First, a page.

I wanted to pass along this article from Gourmet online about the Red Cloud Indian School, their history of food self-sufficiency and the path to their current lunch service under the National School Lunch Program. I think the author does a good job of describing the complexity around things like child labor issues under the old system and decisions based on what’s available through the commodity program in the new system. I think it’s worth a read.
One interesting passage challenges a common belief that cutting out unhealthy snacks and vending machines will reduce revenue in schools, or that they’ll just bring snacks from somewhere else:
“Then, three years ago, Red Cloud administrators made the difficult decision to eliminate soda pop, candy, and processed snacks in campus vending machines, and that had expensive repercussions. “Our high school students used to hang out in their lounge eating chips and soda for lunch,” explains school superintendent Robert Brave Heart Sr. “When we took out the machines, those students starting showing up in the cafeteria, and that increased the number of lunches we had to provide every day.”
(Note that for the article presents increased lunch participation was an increased expense for the school, but for most, increased participation means more reimbursable lunches, more paid lunches sold, and more money to put back into improving the lunch program)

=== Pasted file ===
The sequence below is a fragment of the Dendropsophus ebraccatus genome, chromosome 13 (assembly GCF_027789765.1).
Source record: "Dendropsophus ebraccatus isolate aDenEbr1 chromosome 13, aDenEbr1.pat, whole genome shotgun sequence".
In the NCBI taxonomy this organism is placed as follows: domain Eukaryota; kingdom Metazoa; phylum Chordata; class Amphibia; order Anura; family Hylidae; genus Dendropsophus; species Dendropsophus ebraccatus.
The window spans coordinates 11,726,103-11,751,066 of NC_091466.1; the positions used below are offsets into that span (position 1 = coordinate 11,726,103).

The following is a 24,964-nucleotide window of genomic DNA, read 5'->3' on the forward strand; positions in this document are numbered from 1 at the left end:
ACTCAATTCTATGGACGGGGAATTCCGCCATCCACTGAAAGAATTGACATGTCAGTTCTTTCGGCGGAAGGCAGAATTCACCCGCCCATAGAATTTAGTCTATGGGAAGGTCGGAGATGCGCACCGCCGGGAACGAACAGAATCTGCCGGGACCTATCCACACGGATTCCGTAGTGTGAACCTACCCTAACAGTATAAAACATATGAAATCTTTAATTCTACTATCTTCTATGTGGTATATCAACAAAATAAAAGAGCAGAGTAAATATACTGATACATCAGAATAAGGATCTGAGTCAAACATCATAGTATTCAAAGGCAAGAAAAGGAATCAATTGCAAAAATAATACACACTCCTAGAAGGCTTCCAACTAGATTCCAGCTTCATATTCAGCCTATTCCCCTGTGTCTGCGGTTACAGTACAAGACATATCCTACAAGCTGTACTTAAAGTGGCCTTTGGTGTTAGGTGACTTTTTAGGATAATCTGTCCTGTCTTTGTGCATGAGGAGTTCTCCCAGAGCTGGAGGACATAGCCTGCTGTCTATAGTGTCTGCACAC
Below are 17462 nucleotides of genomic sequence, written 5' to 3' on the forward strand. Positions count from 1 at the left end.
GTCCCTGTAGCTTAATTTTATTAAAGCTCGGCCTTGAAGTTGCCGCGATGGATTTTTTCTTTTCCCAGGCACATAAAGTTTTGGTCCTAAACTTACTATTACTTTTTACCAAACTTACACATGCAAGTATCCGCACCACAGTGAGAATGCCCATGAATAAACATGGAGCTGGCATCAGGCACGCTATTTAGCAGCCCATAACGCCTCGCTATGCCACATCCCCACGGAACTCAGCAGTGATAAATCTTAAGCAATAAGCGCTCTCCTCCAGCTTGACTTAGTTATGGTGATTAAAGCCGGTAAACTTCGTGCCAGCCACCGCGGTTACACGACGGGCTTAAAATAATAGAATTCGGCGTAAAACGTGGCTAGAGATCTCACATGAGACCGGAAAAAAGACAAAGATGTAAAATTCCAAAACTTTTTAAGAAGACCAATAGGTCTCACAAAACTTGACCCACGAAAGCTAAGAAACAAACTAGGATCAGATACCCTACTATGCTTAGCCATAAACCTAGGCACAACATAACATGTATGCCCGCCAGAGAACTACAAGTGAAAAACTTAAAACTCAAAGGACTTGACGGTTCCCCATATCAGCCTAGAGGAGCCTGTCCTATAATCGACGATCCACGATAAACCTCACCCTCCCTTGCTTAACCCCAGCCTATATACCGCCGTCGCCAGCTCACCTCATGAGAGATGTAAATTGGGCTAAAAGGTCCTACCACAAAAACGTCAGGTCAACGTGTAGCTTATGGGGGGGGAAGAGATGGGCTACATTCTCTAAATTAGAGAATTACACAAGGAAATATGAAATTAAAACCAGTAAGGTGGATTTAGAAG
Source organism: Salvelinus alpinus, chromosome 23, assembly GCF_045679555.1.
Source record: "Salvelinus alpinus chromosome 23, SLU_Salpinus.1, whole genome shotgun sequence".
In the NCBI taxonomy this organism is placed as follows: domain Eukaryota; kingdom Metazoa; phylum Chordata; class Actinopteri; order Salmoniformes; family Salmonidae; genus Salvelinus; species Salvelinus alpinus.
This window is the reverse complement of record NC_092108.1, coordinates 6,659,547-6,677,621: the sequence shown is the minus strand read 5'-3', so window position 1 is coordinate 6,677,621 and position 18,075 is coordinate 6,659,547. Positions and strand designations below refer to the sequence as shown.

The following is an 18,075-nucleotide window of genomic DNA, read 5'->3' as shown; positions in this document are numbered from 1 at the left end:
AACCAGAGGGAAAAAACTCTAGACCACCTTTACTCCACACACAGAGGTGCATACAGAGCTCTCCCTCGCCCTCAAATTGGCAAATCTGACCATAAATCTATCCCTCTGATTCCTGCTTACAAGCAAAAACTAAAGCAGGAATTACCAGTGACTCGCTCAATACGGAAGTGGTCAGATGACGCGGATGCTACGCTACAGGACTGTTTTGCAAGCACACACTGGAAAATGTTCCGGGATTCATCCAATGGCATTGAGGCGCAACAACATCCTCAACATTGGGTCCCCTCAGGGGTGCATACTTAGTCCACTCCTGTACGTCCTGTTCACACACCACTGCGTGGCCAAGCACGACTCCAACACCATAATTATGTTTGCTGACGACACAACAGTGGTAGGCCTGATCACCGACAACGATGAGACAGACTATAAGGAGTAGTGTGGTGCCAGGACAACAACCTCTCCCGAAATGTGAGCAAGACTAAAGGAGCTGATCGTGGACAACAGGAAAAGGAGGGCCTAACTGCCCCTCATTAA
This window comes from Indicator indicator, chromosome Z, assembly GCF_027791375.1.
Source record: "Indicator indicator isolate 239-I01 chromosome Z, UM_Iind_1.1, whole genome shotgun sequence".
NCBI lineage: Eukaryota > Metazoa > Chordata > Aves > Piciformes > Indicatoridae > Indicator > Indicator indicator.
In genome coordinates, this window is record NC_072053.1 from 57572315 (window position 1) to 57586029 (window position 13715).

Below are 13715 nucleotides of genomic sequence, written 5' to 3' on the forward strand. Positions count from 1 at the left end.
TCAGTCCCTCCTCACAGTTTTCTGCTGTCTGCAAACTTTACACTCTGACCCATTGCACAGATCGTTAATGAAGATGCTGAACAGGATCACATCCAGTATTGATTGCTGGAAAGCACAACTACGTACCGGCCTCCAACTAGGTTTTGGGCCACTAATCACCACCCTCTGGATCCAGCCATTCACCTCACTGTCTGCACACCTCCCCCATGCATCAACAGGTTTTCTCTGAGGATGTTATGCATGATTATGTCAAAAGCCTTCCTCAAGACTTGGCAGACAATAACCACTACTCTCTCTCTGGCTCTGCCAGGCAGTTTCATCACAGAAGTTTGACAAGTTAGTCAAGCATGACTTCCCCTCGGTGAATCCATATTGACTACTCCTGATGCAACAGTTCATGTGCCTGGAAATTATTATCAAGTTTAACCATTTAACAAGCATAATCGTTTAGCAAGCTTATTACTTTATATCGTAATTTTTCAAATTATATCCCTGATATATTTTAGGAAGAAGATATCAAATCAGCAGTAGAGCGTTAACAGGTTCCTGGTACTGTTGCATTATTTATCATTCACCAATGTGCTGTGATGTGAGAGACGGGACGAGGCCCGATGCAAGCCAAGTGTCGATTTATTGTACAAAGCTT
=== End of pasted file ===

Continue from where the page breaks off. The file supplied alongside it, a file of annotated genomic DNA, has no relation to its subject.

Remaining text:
The article mentions Senator Harkin and the Farm Bill, but doesn’t bring up the Child Nutrition Reauthorization (CNR). The CNR is the federal law that is updated every five years and is where the nutrition guidelines and reimbursement rates for the National School Lunch Program are set, among other child nutrition decisions. It is currently being debated and hearings are being held in DC now.
The National Farm-to-School Network has partnered with Community Food Security Coalition and School Food FOCUS to summarize the Farm to School Initiatives and their policy priorities for the current Child Nutrition Reauthorization. Some of their priorities are specifically to support farm to school programs, and others are for general improvement of the lunch program by higher reimbursement amounts, funding food service training, strengthening nutrition standards and improved nutrition education. Their document “Nourishing the Nation One Tray at a Time” contains a good overview and history of farm to school, the Child Nutrition Act and then outlines the policy priorities to make it easy for people to contact their legislators to make their opinions known.